Classroom management is one of the most important roles, which distinguish lecturers from non-professional counterparts.  Classroom management is a term lecturers use to describe the process of ensuring that classroom lessons run smoothly despite disruptive behaviour by students.  The term also implies the prevention of disruptive behaviour as it is a difficult aspect of teaching for many lecturers.   Classroom management is crucial in classrooms because it supports the proper execution of curriculum development, developing best teaching practices, and putting them into action. Classroom management can  be explained as the actions and directions that teachers use to create a successful learning environment; indeed, having a positive impact on students achieving given learning requirements and goals (Soheili;Alizadeh, Murphy, Bajestani, Ferguson &Dreikurs, 2015).

Amesi; Akpomi and Amadi (2014) opined that effective classroom management involves clear communication of behaviour and academic expectations as well as a cooperative learning environment. Classroom management is closely linked to issues of motivation, discipline and respect.   A large part of traditional classroom management involves behaviour modification, although many lecturers see using behavioural approaches alone as overly simplistic (Amesi, 2011).   Rules and procedures establish at the beginning of the school year or class by most lecturers are to ensure effective classroom management if adhered to, in other words, these rules and procedures if not followed by the learnermay barricade effective classroom management as the lecturer may decide to state rules like; raise your hands before speaking and leaving your seats, keep your hand and feet to yourself, respect your classmate and your lecturer, and listen and follow directions amongst others.

Barbetta; Norona and Bicard (2005) added that rules give students concrete direction to ensure that all  outcome based on teachers instructional delivery is consistently seen in the classroom. Barbetta; Norona and Bicard further stated that there are newer perspectives on classroom management that attempt to be holistic.  One example is affirmation teaching, which attempts to guide students toward success by helping them see how their efforts pay off in the classroom.   Similarly, Amesi and Akpomi (2013) posit that effective classroom management relies upon creating an environment where students are successful in the use of procedures not rules at adapting to effective approaches and techniques that are necessary in managing classrooms. By creating this type of environment, students are much more likely to want to do well.  Ideally, this transforms a classroom into a community of well-behaved and self-directed learners.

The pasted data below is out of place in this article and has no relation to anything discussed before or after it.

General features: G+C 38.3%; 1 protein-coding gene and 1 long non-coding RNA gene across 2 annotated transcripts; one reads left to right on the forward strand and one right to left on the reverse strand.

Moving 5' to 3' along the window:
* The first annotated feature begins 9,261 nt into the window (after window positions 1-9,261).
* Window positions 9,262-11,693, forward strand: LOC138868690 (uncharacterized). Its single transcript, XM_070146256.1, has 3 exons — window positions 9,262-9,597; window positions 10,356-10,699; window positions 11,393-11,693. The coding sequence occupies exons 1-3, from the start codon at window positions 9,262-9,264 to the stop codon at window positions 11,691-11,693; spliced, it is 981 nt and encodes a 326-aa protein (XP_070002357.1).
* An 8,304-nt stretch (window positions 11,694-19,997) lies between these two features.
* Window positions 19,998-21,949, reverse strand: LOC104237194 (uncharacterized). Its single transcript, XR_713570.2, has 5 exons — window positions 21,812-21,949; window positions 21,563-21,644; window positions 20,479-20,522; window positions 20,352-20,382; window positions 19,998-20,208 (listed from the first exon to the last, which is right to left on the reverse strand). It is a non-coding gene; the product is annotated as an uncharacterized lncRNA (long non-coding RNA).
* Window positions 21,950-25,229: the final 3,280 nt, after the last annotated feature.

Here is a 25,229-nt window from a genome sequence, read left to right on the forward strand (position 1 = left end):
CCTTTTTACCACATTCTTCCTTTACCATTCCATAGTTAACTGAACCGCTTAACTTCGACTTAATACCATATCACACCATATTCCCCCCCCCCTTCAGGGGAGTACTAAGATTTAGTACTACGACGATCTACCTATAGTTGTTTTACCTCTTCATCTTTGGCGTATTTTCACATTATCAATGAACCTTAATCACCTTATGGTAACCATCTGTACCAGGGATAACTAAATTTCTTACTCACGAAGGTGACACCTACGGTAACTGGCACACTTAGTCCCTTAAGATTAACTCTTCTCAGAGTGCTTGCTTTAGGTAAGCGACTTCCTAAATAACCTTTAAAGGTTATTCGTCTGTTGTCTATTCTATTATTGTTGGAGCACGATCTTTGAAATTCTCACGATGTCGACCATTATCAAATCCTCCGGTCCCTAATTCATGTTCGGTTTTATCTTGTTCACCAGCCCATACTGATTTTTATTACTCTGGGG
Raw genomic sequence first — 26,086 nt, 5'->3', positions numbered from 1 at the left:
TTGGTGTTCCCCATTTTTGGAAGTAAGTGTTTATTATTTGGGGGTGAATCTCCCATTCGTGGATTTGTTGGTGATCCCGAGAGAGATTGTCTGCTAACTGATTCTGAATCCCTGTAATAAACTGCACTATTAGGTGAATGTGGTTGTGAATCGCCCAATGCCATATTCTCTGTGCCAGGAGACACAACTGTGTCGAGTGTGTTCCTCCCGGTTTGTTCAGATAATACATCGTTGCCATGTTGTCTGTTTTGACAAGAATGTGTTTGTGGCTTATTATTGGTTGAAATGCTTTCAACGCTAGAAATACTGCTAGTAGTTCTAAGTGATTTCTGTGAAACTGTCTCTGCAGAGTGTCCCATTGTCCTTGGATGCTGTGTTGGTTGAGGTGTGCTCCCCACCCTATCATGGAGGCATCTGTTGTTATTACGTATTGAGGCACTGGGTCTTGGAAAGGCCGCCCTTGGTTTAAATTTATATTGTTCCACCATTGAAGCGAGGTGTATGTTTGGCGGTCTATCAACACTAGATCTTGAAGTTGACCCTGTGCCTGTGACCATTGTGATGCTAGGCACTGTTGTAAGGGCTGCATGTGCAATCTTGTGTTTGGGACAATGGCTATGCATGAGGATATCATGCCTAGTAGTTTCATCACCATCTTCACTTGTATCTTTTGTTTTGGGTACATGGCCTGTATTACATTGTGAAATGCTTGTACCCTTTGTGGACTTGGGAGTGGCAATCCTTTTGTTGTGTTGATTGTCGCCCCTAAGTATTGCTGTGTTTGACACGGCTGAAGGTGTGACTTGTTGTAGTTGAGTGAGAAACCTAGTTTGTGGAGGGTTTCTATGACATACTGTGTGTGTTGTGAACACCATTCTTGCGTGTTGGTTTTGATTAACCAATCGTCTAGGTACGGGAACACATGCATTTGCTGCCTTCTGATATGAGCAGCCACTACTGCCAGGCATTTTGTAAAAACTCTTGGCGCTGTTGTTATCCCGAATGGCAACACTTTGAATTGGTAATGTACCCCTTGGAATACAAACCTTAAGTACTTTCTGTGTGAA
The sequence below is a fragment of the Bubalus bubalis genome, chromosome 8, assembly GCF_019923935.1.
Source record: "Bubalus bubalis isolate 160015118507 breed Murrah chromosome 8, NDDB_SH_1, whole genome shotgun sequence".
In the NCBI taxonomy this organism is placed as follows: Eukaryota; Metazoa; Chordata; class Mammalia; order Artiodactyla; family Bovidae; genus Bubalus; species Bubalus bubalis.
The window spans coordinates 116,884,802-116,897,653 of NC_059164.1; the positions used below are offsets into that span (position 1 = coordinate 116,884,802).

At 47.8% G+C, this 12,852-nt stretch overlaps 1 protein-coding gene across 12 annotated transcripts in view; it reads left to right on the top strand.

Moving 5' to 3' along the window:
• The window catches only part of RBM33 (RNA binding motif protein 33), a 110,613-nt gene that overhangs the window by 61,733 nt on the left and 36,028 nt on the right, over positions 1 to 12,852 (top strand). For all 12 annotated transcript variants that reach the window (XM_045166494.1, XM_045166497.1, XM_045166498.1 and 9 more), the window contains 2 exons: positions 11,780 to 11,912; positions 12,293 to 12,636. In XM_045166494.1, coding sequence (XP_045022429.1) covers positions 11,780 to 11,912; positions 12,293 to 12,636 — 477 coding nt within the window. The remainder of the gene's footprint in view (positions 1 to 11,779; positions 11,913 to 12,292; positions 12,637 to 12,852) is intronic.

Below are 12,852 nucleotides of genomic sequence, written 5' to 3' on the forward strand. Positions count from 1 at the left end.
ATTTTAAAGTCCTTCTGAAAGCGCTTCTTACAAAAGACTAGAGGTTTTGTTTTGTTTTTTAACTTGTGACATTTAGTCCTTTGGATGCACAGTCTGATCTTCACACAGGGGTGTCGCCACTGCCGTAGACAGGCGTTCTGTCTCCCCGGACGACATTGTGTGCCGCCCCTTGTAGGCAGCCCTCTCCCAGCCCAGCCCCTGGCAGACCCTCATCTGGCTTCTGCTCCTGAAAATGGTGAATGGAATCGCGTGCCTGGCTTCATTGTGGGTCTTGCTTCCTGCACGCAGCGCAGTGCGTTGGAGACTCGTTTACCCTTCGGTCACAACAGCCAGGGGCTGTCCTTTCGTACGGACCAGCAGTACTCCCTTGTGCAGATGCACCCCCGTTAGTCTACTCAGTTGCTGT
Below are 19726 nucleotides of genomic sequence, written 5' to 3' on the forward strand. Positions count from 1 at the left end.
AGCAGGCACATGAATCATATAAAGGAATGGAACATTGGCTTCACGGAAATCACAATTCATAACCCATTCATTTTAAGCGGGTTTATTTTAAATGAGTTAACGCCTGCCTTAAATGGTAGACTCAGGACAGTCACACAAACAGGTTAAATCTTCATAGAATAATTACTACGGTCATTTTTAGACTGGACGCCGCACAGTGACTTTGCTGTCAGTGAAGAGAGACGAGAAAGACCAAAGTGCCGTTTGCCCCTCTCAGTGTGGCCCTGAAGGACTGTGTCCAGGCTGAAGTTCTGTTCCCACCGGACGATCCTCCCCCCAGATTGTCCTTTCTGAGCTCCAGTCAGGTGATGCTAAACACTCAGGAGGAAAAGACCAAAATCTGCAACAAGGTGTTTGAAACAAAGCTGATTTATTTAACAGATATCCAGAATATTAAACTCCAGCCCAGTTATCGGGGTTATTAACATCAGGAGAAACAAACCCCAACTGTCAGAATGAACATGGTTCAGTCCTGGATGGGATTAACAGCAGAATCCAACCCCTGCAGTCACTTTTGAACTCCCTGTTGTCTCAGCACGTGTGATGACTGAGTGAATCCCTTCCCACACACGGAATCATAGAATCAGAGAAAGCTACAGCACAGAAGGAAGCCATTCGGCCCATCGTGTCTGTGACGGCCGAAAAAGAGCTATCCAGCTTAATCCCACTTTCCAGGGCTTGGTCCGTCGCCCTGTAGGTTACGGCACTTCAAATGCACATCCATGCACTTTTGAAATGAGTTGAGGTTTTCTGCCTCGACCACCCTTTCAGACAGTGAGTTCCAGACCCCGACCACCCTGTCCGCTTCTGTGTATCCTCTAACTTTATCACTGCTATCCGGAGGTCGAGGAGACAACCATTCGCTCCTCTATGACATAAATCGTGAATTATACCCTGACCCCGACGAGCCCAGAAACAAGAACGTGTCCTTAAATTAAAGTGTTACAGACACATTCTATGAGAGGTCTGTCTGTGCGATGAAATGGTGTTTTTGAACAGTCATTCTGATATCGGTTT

Techniques in Classroom Management

Technique is a way educators carry out a particular task especially, the execution or performance of work or procedure.  It can also be seen as a skill or efficient way of doing or achieving something.  Technique is also a systematic procedure, formula, or routine by which a task is accomplished. Classroom management techniques require educators to be greatly aware of the boundaries governing ethical behaviour between themselves and students. The following are some of the techniques lecturers need to apply in classroom management

Preparation

A lecturer needs to be prepared for teaching with techniques ranging from a counselling approach, focusing on understanding,mutually solving a problem to behaviour modification or ignoring inappropriate and reinforcing appropriate behaviour.  Inadequate preparation and low professional development are contributing factors to classroom management as teacher educators  insists  that  their  preparation  programmes  teach  classroom  organization  and behaviour management skills, but the indication is that such skills are not taught thoroughly or with adequate supervision in a real classroom context (Siebert, 2015).  Improving the ability of teachers to effectively manage classroom behaviour requires a systematic technique to teacher preparation   and   ongoing   professional   development.      Although   surveys   indicate   that experienced lecturers have fewer concerns regarding classroom management, such surveys may be less an indication that teachers learn over time how to manage classrooms effectively and more a result of the fact that many lecturers who did not learn classroom management skills simply have left the profession (Baker, 2005).